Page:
Trillian Astra Beta: Build 89 short review

I am in no way qualified to review software because I a) can’t code for the life of me, and b) have no idea what qualifies as a good program or a bad one. I am however a longtime Trillian user, so I have that going for me!

Just like any other person, I use instant messaging programs often. Over the years, I accumulated a number of contacts across various different clients, and it became quite tiresome to log into three or four different programs just to talk to people. It was at that point that I picked up Trillian, and I have been using it ever since.

I heard about Trillian Astra about a year ago while searching for a way to add the MSN Personal Message function onto Trillian. I found out that Trillian Astra had this feature, and upon learning that I signed up for the beta testing. Yes, I’m dumb. Anyway, I had totally forgotten about this beta testing until yesterday, when I got an email from Cerulean Studios with a neat little link to the latest build of Trillian Astra.

The skin they start you off on when you first install the program is pretty ugly. It’s called Trillian Cordonata, and its most distinguishing design feature is the use of gradients everywhere. It comes with a bunch of different themes, but they’re all horrid. Especially the holiday one. Luckily, that’s only one of two skins, and the other skin is Trillian Colbalt, which is a lot closer to the look of Trillian 3. Naturally, this is the one I’m using. It comes in three different flavours, as well– Original, Minimal and Tabbed.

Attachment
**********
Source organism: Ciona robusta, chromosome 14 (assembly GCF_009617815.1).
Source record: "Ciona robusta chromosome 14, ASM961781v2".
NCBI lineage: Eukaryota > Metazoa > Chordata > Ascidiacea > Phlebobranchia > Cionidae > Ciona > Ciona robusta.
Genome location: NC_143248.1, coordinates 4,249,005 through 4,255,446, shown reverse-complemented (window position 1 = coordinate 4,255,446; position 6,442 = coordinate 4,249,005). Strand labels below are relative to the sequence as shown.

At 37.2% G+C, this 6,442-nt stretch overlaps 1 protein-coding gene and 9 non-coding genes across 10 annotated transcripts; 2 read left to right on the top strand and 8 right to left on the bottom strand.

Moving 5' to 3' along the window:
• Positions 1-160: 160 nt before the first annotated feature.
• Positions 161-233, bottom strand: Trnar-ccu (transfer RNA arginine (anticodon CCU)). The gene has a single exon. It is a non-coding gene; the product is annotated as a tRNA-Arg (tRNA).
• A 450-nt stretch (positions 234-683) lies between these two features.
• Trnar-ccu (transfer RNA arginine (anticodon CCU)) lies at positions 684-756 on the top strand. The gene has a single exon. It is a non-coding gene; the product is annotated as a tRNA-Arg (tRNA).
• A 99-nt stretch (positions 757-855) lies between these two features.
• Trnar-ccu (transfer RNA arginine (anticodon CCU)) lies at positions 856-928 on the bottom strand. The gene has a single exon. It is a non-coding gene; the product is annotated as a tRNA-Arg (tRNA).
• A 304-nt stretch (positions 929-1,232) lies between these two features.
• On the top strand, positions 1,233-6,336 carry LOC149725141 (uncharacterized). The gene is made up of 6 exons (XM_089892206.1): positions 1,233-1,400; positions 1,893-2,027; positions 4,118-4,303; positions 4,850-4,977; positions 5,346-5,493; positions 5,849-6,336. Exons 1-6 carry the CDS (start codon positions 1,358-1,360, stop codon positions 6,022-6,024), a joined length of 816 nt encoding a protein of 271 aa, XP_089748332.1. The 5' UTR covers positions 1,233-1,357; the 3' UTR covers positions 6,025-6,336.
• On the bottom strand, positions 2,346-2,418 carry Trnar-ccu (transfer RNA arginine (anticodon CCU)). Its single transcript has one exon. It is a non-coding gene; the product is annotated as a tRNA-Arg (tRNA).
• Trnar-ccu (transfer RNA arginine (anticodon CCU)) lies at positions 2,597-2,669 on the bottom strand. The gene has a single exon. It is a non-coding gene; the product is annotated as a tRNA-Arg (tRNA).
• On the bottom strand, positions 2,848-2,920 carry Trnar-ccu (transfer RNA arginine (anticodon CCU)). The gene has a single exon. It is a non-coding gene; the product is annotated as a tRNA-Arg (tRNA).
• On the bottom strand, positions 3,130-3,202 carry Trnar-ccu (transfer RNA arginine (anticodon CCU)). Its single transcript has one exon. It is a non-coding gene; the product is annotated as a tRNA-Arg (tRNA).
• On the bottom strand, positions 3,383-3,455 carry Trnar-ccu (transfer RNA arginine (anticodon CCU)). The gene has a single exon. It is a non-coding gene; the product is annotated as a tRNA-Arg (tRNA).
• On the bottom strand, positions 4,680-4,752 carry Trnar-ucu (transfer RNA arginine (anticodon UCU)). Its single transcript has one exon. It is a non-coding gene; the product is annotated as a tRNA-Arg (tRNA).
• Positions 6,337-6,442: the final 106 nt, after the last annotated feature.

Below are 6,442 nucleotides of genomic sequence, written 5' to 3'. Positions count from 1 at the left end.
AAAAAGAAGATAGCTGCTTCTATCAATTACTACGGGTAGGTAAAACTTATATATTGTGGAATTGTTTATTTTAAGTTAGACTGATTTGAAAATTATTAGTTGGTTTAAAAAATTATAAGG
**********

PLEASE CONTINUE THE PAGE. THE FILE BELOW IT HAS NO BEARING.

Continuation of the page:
There’s a bunch of silly stuff that’s enabled by default, but it’s all very easy to disable with a quick run through the preferences. One thing I find particularly annoying is the Knowledge Bar, which is a little bar that runs across the top of your chat windows, scrolling through the top stories of a variety of RSS feeds. Some people may like that, but I find it annoying.

Astra offers a lot more services than Trillian Basic 3 does, including but not limited to Facebook, Twitter and Skype. The only one of these that I’ve used is Twitter, but others certainly are useful.

Since this program is still in its beta phase, it has a number of bugs, but things more or less work decently. Hopefully they can iron out all the crap in good time, and finally put out a real release!